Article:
SNES-Style Controller For PC And Xbox One - Hyperkin X91 Impressions
By Michael Higham on
The Box and Controller
There’s a fine line between nostalgia and practicality when it comes to peripherals that pay tribute to past generations. The Hyperkin X91, branded as a “90’s style” gamepad, goes beyond novelty by being a fully functional wired USB controller for Xbox One and PC. Let’s run down our impressions of the X91 after extended use.
Despite being a small, retro-like controller, the X91 features two joysticks, a D-pad, and four face buttons plus start/select, which reflects the Xbox One interface. A bright white LED sits at the center to indicate that the controller is on and the Xbox home button sits above.
The A, B, X, Y face buttons are slightly smaller than the normal Xbox One controller, but it’s not entirely noticeable. The buttons on the X91 have a distinct click and feel more responsive than the original controller.
Joysticks and D-pad
Both joysticks on the X91 have the full range of motion of larger controllers and protrude out of the face just the same. One difference is that the sticks feel a bit more stiff to move out of its dead zone compared to the normal Xbox One’s. Though it lacks a tactile click, the D-pad is soft and responsive which we prefer.
Triggers and Bumpers
The left and right bumpers on the X91 are actually an improvement over the normal controllers. Actuation of the bumpers is more consistent with a soft, yet tactile feel and offers more surface area.
However, the stiff left and right triggers fall short of matching the quality of Microsoft’s official controllers. They are initially soft to depress, but get progressively resistant as they bottom out. It feels like you’re fighting with a piece of foam that’s stuck inside the triggers.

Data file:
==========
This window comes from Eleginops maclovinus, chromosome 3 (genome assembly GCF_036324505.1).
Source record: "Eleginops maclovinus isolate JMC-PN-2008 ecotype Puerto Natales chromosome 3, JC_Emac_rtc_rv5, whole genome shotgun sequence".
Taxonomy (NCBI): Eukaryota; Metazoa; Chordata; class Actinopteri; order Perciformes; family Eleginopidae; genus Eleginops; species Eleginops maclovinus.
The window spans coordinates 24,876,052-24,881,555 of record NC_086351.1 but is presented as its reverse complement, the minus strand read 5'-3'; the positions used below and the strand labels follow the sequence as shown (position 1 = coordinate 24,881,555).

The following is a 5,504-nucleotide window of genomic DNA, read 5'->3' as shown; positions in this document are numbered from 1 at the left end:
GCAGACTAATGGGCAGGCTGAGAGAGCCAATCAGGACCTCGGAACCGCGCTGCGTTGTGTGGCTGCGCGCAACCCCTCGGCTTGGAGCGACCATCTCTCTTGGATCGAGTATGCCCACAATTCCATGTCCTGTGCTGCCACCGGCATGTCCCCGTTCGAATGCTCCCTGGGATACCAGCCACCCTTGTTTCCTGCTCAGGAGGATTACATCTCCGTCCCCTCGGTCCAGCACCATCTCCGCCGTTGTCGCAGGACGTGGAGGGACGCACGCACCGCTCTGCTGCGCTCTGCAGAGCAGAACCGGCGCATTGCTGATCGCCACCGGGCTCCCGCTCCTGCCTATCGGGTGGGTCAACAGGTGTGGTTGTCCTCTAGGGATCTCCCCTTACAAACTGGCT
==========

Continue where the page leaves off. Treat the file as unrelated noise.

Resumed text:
Back of the Controller
With this being a compact throwback controller, it ditches the modern full-hand grips, which can make holding it tricky. It’s also slightly harder to make precise movements with the sticks since the controller is difficult to hold completely steady. There are deep grooves to help your fingers grip underneath the controller, but it’s an overall compromise with the retro-ergonomic design.
Unfortunately, the X91’s cord is thick and uses a heavy rubber casing, which is a curious design choice. Wired controllers are better off with a braided cable to avoid kinks and tangling. The weight of the cable also hampers ergonomics as it anchors the otherwise lightweight controller downward. You can try to mitigate this issue by resting it on a surface that's at the same height as your hands.
A convenient 3.5mm audio jack for headphones and earbuds lies under the controller.
The X91 measures at about 5.8 inches wide, 2.8 inches tall, and 1.9 inches deep.
After spending hours using the Hyperkin X91 with several games, we feel that it works great in many cases. Any game that doesn’t require precise aim or a series of quick reactions may benefit from a light, compact controller. Castle Crashers and Shovel Knight were a great fit and it worked well for a quick match of Rocket League. However, precision is important for more serious matches and it’s ultimately not the best choice for comfort and accuracy as we felt when playing Doom.
The Hyperkin X91 functions well overall and does some things better than regular controllers--D-pad and bumpers--but its form isn’t ideal for every situation.
It’s available now for around $30 from several retailers. GameSpot was provided with the controller courtesy of Hyperkin.